People need to know what their plan will cover and how they will get their health care. The ``Patients' Bill of R ights'' requ ires full information disclosure by an employer about the health plans he or she offers to employees. Patients also need to know how adverse decisions by the plan can be appealed, both internally and externally, to an independent medical reviewer.

   The limited set of standards under the Employee Retirement and Income Security Act (ERISA) may have worked well for the simple payment of health insurance claims under the fee-for-service system in 1974. We have moved from a system where an individual received a treatment or procedure, and the bill was simply paid. In our current system, an individual frequently obtains authorization before a treatment or procedure can be provided. And it is in the context of these changes that ERISA needs to be amended in order to give participants and beneficiaries the right to appeal adverse coverage or medical necessity decisions to an independent medical expert.

   Under the ``Patients' Bill of R ights,'' e nrollees will get timely decisions about what will be covered. Furthermore, if an individual disagrees with the plan's decision, that individual may appeal the decision to an independent, external reviewer. The reviewer's decision will be binding on the health plan. However, the patient maintains his or her current rights to g o to court. Timely utilization decisions and a defined process for appealing such decisions is the key to restoring trust in the health care system.

   Another important provision of the ``Patients' Bill of R ights'' woul d limit the collection and use of predictive genetic information by group health plans and health insurance companies. As our body of scientific knowledge about genetics increases, so, too, do the concerns about how this information may be used. There is no question that our understanding of genetics has brought us to a new future. Our challenge as a Congress is to quickly enact legislation to help ensure that our society reaps the full health benefits of genetic testing, and also to put to rest any concerns that the information will be used as a new tool to discriminate against specific ethnic groups or individual Americans.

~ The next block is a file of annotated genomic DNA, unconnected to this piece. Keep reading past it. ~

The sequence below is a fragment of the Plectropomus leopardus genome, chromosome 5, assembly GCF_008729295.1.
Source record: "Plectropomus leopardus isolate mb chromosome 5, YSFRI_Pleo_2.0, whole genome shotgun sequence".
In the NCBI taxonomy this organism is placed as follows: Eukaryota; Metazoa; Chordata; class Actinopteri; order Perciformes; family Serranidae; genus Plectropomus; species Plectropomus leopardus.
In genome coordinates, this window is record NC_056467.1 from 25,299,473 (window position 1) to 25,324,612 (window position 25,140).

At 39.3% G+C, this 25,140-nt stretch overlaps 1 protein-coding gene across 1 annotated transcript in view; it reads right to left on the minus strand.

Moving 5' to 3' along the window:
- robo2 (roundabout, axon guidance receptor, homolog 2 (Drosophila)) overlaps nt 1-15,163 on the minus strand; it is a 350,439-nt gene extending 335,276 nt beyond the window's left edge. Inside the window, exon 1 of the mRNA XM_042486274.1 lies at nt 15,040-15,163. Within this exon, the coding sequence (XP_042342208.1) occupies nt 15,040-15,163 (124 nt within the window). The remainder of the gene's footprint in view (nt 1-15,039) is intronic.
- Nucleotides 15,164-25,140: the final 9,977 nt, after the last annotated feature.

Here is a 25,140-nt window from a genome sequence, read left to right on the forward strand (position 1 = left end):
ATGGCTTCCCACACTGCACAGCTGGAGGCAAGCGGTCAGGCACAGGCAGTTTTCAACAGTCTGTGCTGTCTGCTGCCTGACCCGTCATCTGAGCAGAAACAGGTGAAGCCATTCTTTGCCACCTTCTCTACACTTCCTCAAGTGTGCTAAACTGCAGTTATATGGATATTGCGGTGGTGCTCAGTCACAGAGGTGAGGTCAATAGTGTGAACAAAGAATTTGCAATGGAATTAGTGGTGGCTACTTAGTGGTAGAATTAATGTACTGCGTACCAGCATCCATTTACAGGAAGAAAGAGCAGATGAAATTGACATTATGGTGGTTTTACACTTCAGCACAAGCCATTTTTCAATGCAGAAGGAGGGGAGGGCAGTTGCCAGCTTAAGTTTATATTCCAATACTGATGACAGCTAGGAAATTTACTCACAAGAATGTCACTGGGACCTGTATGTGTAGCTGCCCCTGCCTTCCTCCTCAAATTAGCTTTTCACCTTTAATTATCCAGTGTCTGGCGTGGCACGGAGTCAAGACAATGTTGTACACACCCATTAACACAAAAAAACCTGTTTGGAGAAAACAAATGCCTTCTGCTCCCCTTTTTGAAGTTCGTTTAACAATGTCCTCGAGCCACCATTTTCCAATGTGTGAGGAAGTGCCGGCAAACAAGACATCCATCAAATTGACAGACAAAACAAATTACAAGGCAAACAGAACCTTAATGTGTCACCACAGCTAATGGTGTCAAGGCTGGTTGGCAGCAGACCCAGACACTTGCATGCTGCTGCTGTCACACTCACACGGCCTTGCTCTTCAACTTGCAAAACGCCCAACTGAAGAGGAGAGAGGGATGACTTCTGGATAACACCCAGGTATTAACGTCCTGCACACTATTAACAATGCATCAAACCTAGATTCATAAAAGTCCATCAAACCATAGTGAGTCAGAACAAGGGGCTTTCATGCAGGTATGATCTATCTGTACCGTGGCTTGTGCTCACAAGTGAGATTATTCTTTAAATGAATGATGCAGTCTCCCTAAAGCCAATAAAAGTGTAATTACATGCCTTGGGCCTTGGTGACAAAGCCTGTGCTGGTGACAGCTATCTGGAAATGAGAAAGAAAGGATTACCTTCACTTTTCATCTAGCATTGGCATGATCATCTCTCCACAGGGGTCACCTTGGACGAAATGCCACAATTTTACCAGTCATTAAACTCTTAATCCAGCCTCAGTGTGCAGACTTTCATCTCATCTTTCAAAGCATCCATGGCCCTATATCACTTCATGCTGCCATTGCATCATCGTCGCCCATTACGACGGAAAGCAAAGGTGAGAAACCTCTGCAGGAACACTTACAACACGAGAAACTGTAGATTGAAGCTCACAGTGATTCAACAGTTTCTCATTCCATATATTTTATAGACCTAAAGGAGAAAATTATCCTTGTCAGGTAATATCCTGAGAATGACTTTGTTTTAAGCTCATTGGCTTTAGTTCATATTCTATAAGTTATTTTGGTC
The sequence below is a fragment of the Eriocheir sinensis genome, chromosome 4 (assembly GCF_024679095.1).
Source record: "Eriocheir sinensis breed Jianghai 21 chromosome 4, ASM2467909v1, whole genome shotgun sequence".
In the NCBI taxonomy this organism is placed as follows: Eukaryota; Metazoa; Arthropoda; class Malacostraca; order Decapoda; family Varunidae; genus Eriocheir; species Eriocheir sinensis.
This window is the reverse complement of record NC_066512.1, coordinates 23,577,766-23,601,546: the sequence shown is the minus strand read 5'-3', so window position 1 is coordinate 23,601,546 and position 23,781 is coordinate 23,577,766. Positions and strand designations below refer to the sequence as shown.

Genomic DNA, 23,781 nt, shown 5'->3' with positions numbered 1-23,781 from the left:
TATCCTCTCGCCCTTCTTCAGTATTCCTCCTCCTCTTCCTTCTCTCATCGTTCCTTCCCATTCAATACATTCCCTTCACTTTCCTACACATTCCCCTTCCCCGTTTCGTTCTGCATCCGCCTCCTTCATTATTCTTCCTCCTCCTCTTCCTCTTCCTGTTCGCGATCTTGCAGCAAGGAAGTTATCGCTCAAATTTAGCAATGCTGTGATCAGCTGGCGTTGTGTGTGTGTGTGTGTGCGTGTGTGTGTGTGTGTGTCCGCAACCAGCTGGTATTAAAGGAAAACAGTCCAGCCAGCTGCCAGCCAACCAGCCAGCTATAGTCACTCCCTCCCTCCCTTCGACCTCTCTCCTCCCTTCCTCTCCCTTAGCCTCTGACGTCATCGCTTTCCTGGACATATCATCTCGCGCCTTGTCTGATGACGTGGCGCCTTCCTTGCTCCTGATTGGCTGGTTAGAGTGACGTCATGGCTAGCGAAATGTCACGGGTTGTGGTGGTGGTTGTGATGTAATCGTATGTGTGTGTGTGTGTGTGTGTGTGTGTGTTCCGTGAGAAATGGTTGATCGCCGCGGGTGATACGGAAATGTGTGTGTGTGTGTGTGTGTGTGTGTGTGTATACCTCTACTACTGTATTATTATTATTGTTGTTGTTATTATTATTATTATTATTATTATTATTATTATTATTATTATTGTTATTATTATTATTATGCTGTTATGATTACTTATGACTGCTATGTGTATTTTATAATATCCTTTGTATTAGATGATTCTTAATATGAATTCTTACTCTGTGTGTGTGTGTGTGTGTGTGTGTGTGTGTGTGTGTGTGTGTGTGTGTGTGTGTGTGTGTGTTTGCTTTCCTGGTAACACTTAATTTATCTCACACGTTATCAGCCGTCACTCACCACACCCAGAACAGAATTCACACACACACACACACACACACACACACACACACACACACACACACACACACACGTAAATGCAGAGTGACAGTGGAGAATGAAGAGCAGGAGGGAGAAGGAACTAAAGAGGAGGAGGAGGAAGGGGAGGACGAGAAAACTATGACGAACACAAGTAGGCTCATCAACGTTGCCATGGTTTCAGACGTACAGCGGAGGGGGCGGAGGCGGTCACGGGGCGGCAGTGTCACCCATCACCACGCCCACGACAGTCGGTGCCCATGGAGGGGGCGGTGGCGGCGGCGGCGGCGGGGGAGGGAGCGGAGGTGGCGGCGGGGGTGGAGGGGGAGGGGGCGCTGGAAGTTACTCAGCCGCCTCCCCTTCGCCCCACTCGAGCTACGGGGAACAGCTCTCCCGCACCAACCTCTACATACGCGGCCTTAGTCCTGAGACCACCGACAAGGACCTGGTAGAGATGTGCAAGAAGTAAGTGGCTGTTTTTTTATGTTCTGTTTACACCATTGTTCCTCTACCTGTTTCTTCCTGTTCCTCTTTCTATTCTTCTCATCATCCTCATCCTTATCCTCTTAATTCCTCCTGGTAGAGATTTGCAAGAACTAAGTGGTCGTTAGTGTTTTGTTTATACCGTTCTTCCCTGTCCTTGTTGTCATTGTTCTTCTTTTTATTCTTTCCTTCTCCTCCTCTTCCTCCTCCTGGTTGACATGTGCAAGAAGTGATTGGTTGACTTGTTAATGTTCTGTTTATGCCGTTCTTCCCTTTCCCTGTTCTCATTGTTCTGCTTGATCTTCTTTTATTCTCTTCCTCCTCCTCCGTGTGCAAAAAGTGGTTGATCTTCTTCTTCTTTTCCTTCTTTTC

Our legislation addresses these concerns by prohibiting group health plans and health insurance companies in all markets from adjusting premiums on the basis of predictive genetic information; and it prohibits group health plans and health insurance companies from requesting predictive genetic information as a condition of enrollment.

   Many of our colleagues argue that the current accountability structure of ERISA is insufficient to protect patients from bad decisions made by health plans. They would like to hold health plans accountable by removing the ERISA preemption and allowing group health plans to be sued in State court for damages resulting from personal injury or for wrongful death due to ``the treatment of or the failure to treat a mental illness or disease.''

   Mr. President, patients alre ady have the right to sue their health plan in State court. Patients can sue health plans for personal injury or wrongful death resulting from the delivery of

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substandard care or the failure to diagnose and properly treat an illness or disease. Furthermore, the courts have determined that health plans can be held liable for having policies that encourage providers to deliver inadequate medical care.

   You simply cannot sue your way to better health. We believe that patients need to get the care they need when they need it. In the ``Patients' Bill of R ights,'' w e make sure each patient is afforded every opportunity to have the right treatment decision made by health care professionals. And, we make sure that a patient can appeal an adverse decision to an independent medical expert outside the health plan. This approach, Mr. President, puts teeth into ERISA and will assure that patients get the care they need. Prevention, not litigation, is the best medicine.

   As the Health and Education Committee works on health care quality legislation, I will keep in mind three goals. First, to give families the protections they want and need. Second, to ensure that medical decisions are made by physicians in consultation with their patients. And , finally, to keep the cost of this legislation low, so that it displaces no one from getting health care coverage.

   Our goal is to give Americans the protections they want and need in a package that they can afford and that we can enact. This is why I hope the ``Patients' Bill of R ights'' we h ave introduced today will be enacted and signed into law by the President.

   By Mr. HAGEL (for himself, Mr. DODD, Mr. DORGAN, Mr. GRAMS, Mr. HARKIN, Mr. LUGAR, Mr. ROBERTS, and Mr. WARNER):

   S. 327. A bill to e xempt agricultural products, medicines, and medical products from U.S. economic sanctions; to the Committee on Foreign Relations.